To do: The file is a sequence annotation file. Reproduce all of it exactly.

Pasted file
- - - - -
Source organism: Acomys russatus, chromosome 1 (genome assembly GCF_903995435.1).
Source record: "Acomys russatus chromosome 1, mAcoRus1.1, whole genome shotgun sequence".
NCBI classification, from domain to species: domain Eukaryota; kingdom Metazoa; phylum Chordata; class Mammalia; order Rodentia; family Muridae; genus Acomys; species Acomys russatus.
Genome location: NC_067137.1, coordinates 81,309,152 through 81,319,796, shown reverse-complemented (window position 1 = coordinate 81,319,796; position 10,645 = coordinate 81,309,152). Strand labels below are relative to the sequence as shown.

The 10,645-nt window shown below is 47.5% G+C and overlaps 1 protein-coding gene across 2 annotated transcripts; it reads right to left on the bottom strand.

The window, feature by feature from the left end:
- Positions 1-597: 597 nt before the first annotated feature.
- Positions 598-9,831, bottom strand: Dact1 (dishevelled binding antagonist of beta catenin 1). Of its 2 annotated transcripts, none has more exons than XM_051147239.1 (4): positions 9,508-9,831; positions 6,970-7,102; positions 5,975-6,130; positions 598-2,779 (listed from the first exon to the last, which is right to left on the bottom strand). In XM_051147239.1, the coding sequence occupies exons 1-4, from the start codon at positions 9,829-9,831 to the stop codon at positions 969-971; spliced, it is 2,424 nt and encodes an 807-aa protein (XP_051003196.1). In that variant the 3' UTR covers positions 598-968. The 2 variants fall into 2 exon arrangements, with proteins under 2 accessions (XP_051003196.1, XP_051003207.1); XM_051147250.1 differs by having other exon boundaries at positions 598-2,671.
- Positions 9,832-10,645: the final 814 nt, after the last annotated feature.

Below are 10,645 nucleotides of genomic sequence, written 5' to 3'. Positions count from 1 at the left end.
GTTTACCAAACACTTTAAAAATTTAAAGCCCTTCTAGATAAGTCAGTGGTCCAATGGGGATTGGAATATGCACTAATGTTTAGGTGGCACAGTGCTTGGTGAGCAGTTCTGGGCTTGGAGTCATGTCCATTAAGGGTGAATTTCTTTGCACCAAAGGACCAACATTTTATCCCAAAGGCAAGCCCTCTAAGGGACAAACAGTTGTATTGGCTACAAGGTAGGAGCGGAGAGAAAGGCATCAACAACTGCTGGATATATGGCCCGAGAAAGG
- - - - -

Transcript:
Source organism: Acomys russatus, chromosome 1 (genome assembly GCF_903995435.1).
Source record: "Acomys russatus chromosome 1, mAcoRus1.1, whole genome shotgun sequence".
NCBI classification, from domain to species: domain Eukaryota; kingdom Metazoa; phylum Chordata; class Mammalia; order Rodentia; family Muridae; genus Acomys; species Acomys russatus.
Genome location: NC_067137.1, coordinates 81,309,152 through 81,319,796, shown reverse-complemented (window position 1 = coordinate 81,319,796; position 10,645 = coordinate 81,309,152). Strand labels below are relative to the sequence as shown.

The 10,645-nt window shown below is 47.5% G+C and overlaps 1 protein-coding gene across 2 annotated transcripts; it reads right to left on the bottom strand.

The window, feature by feature from the left end:
- Positions 1-597: 597 nt before the first annotated feature.
- Positions 598-9,831, bottom strand: Dact1 (dishevelled binding antagonist of beta catenin 1). Of its 2 annotated transcripts, none has more exons than XM_051147239.1 (4): positions 9,508-9,831; positions 6,970-7,102; positions 5,975-6,130; positions 598-2,779 (listed from the first exon to the last, which is right to left on the bottom strand). In XM_051147239.1, the coding sequence occupies exons 1-4, from the start codon at positions 9,829-9,831 to the stop codon at positions 969-971; spliced, it is 2,424 nt and encodes an 807-aa protein (XP_051003196.1). In that variant the 3' UTR covers positions 598-968. The 2 variants fall into 2 exon arrangements, with proteins under 2 accessions (XP_051003196.1, XP_051003207.1); XM_051147250.1 differs by having other exon boundaries at positions 598-2,671.
- Positions 9,832-10,645: the final 814 nt, after the last annotated feature.

Below are 10,645 nucleotides of genomic sequence, written 5' to 3'. Positions count from 1 at the left end.
GTTTACCAAACACTTTAAAAATTTAAAGCCCTTCTAGATAAGTCAGTGGTCCAATGGGGATTGGAATATGCACTAATGTTTAGGTGGCACAGTGCTTGGTGAGCAGTTCTGGGCTTGGAGTCATGTCCATTAAGGGTGAATTTCTTTGCACCAAAGGACCAACATTTTATCCCAAAGGCAAGCCCTCTAAGGGACAAACAGTTGTATTGGCTACAAGGTAGGAGCGGAGAGAAAGGCATCAACAACTGCTGGATATATGGCCCGAGAAAGG